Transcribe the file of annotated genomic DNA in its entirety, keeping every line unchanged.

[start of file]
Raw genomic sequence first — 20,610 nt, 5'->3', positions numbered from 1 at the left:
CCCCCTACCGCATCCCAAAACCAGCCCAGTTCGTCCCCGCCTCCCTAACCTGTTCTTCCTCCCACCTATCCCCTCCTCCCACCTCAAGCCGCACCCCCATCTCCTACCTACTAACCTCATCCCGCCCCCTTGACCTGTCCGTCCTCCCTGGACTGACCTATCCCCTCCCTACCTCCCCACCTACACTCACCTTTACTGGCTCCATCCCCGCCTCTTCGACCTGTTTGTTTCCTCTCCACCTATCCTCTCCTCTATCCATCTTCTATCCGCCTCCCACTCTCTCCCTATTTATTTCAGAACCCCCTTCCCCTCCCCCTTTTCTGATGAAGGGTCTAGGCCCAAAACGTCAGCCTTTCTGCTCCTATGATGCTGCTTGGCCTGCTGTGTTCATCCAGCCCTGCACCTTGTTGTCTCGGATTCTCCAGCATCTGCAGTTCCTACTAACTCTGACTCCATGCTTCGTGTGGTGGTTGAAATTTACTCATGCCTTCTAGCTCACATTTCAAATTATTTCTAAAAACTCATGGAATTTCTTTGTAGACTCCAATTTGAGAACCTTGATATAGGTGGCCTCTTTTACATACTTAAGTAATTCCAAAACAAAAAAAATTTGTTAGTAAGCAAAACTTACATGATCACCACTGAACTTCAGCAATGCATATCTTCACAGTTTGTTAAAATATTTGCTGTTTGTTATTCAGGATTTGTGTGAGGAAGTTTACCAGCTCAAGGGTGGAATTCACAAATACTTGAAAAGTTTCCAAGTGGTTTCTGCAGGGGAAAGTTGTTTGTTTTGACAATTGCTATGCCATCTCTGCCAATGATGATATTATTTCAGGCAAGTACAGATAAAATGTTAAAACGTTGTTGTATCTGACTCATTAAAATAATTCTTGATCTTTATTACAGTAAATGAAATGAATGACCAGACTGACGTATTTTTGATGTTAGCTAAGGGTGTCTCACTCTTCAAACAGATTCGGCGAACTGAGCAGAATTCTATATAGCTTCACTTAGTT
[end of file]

Raw genomic sequence first — 20,610 nt, 5'->3', positions numbered from 1 at the left:
CCCCCTACCGCATCCCAAAACCAGCCCAGTTCGTCCCCGCCTCCCTAACCTGTTCTTCCTCCCACCTATCCCCTCCTCCCACCTCAAGCCGCACCCCCATCTCCTACCTACTAACCTCATCCCGCCCCCTTGACCTGTCCGTCCTCCCTGGACTGACCTATCCCCTCCCTACCTCCCCACCTACACTCACCTTTACTGGCTCCATCCCCGCCTCTTCGACCTGTTTGTTTCCTCTCCACCTATCCTCTCCTCTATCCATCTTCTATCCGCCTCCCACTCTCTCCCTATTTATTTCAGAACCCCCTTCCCCTCCCCCTTTTCTGATGAAGGGTCTAGGCCCAAAACGTCAGCCTTTCTGCTCCTATGATGCTGCTTGGCCTGCTGTGTTCATCCAGCCCTGCACCTTGTTGTCTCGGATTCTCCAGCATCTGCAGTTCCTACTAACTCTGACTCCATGCTTCGTGTGGTGGTTGAAATTTACTCATGCCTTCTAGCTCACATTTCAAATTATTTCTAAAAACTCATGGAATTTCTTTGTAGACTCCAATTTGAGAACCTTGATATAGGTGGCCTCTTTTACATACTTAAGTAATTCCAAAACAAAAAAAATTTGTTAGTAAGCAAAACTTACATGATCACCACTGAACTTCAGCAATGCATATCTTCACAGTTTGTTAAAATATTTGCTGTTTGTTATTCAGGATTTGTGTGAGGAAGTTTACCAGCTCAAGGGTGGAATTCACAAATACTTGAAAAGTTTCCAAGTGGTTTCTGCAGGGGAAAGTTGTTTGTTTTGACAATTGCTATGCCATCTCTGCCAATGATGATATTATTTCAGGCAAGTACAGATAAAATGTTAAAACGTTGTTGTATCTGACTCATTAAAATAATTCTTGATCTTTATTACAGTAAATGAAATGAATGACCAGACTGACGTATTTTTGATGTTAGCTAAGGGTGTCTCACTCTTCAAACAGATTCGGCGAACTGAGCAGAATTCTATATAGCTTCACTTAGTT